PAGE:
Saudi Women Will Now Learn to Fly After Gaining Right to Drive

An aviation school in Saudi Arabia will open its doors to women, following the kingdom's move to allow female drivers to legally hit the roads last month.

"We are no longer living in the era where women were allowed [to work] in limited arenas. All avenues are now opened for women," applicant Dalal Yashar, who aims to work as a civil pilot, told Reuters. "If you have the appetite, you have the ability."

Oxford Aviation Academy has begun accepting applications from Saudi women who wish to begin training starting in September. The branch of the school offering classes to women will open in the eastern city of Dammam.

The kingdom has launched a $300 million development project in the city, aimed at training a new generation of pilots as well as aircraft maintenance technicians, Reuters reported. Executive director Othman al-Moutairy told the news agency that students will receive three years of academic and practical training at the academy.

Saudi Samar Almogren is seen in her car's rear-view mirror as she drives through Riyadh city's streets for the first time just after midnight on June 24, when the law allowing women to drive took effect. Oxford Aviation Academy has begun accepting applications from Saudi women who wish to begin training starting in September. FAYEZ NURELDINE/AFP/Getty Images

In June, Saudi Arabia became the last country in the world to allow women to legally driving, putting a final end to a decades old ban that had been upheld by conservative religious leaders. The decision was initially announced last September, but took several months for the kingdom to implement. Last year, Riyadh also granted women the right to attend public events, such as concerts and sporting competitions, alongside men.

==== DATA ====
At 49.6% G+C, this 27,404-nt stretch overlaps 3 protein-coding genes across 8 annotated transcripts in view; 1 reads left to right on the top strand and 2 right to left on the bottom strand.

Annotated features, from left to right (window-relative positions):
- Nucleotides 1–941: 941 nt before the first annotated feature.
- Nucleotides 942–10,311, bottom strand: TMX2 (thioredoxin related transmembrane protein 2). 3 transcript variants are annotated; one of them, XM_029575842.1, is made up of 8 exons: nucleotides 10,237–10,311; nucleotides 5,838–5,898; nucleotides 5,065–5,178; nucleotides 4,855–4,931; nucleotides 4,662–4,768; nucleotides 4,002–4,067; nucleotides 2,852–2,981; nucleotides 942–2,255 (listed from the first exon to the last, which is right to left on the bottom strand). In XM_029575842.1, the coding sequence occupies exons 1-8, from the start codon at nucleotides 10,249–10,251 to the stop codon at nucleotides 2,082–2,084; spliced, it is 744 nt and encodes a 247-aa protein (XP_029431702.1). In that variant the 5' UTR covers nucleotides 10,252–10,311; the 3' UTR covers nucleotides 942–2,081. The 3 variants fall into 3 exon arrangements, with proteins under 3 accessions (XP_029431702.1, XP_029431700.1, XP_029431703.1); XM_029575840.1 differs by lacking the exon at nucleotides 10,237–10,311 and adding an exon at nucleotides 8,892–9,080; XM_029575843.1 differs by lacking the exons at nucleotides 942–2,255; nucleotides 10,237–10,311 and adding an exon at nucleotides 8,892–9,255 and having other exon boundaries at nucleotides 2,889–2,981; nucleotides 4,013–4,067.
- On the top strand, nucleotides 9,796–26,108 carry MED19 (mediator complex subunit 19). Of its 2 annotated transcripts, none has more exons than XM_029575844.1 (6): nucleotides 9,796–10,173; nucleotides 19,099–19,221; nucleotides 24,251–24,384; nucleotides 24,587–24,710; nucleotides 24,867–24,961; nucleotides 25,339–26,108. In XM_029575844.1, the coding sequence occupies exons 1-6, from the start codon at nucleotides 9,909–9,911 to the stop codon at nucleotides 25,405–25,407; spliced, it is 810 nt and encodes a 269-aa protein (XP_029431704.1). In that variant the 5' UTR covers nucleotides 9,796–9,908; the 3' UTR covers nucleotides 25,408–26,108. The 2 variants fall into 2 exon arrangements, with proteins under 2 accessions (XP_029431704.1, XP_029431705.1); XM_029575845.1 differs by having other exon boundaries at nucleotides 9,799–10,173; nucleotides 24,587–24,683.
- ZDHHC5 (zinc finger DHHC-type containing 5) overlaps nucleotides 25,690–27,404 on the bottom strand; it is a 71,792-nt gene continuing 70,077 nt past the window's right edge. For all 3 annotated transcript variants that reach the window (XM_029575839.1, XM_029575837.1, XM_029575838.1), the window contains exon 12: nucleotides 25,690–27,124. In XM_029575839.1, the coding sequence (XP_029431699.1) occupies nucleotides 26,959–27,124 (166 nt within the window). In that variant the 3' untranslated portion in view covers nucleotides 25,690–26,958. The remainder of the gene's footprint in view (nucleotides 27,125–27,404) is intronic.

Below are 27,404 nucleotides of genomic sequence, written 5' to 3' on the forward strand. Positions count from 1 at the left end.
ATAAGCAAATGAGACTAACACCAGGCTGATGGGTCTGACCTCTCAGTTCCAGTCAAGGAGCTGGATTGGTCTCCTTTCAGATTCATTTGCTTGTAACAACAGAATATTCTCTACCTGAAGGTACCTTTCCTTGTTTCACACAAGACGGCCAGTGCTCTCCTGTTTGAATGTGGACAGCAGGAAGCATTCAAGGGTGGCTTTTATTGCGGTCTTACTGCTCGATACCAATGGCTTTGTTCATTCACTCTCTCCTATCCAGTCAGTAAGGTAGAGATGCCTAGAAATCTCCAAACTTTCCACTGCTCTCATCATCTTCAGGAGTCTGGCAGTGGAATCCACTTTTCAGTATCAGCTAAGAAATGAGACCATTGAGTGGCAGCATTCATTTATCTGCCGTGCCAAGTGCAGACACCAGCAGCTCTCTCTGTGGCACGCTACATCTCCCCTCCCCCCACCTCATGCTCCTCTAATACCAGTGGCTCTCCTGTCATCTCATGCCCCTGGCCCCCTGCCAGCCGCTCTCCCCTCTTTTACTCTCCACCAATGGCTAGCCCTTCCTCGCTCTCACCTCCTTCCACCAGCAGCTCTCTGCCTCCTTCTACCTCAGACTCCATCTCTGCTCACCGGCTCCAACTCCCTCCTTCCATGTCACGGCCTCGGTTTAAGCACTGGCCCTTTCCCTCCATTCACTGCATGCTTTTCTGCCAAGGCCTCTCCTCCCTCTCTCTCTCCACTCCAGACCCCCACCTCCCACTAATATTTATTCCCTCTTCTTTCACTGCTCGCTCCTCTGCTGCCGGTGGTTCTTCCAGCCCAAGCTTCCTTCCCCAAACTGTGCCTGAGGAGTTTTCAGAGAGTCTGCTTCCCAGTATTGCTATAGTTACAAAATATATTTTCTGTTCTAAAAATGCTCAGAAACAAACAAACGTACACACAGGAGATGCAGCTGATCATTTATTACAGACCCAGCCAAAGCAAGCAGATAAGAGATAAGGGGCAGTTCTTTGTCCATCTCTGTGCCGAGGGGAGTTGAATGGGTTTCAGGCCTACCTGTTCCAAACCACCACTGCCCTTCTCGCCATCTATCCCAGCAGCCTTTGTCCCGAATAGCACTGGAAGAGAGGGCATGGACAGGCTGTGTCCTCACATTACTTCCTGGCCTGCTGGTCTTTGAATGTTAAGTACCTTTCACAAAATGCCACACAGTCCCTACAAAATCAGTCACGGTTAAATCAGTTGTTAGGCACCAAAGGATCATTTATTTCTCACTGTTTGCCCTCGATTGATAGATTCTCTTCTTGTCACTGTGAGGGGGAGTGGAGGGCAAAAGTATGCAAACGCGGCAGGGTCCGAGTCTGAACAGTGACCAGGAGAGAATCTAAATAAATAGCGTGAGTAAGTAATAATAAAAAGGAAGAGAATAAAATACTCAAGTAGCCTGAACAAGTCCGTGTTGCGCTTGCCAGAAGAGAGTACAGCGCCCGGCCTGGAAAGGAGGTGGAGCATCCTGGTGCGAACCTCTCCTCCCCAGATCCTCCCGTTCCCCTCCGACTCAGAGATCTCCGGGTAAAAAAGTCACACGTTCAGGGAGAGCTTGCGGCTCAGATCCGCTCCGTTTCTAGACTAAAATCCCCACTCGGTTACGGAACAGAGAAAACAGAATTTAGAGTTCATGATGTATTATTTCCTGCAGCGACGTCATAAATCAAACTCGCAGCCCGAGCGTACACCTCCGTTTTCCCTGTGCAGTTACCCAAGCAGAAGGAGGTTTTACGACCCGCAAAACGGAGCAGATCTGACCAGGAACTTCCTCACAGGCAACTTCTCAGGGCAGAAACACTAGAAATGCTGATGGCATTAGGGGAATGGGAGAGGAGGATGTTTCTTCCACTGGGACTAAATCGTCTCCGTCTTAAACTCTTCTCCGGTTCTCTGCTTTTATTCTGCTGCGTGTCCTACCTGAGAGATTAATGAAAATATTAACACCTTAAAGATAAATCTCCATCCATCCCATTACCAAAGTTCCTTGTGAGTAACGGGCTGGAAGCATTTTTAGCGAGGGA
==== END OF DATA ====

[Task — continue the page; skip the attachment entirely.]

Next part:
Under the leadership of Crown Prince Mohammed bin Salman, the kingdom has pushed forward an agenda that aims to remove many of the traditional restrictions on women's participation in society. However, rights groups have criticized the crown prince and Saudi authorities following the detention of numerous prominent women's rights activists, suggesting reforms are merely a cover for a continued crackdown on political dissent. The United Nations High Commission for Human Rights and other U.N. experts have raised concerns over the detention of activists' as well.

In January, Eqbal Darandari, a member of the Saudi Shura Council–the kingdom's legislative body, called on national airlines to empower women by creating jobs.

"Airlines take one step forward and two steps back when it comes to pilot and flight attendant positions," Darandari said, Saudi newspaper Arab News reported. "We've seen Saudi women piloting aircraft outside the Kingdom. Now it's time for [Saudi Arabia's aviation authority] to take the initiative. Saudi women deserve to find work in their own country."

Saudi Hanadi Hindi poses for a picture in Riyadh. Hanadi hopes to become the first female to fly a plane of the Saudi Arabian Airlines BILAL QABALAN/AFP/Getty Images

Some Saudi women who dreamed of becoming pilots have traveled abroad to other Arab or foreign countries to pursue their training and careers. One high-profile female Saudi aviator works as a pilot for Saudi billionaire businessman Prince Alwaleed bin Talal, who has routinely sparred with President Donald Trump on Twitter and was detained along with numerous other prominent Saudis in the Riyadh Ritz Carlton until January.

Hanadi Al Hindi, who flies for Prince Alwaleed's Kingdom Holding Company, graduated from an aviation school in Jordan in 2005 before landing a job with the Saudi company. Nevertheless, she was only allowed to fly outside of Saudi Arabia until 2014, when she was officially granted a pilot's license, years before she could even legally obtain a driver's license in the kingdom.

"Saudi women are capable of taking on any job previously held exclusively by men in Saudi Arabia," Al Hindi told Saudi media at the time.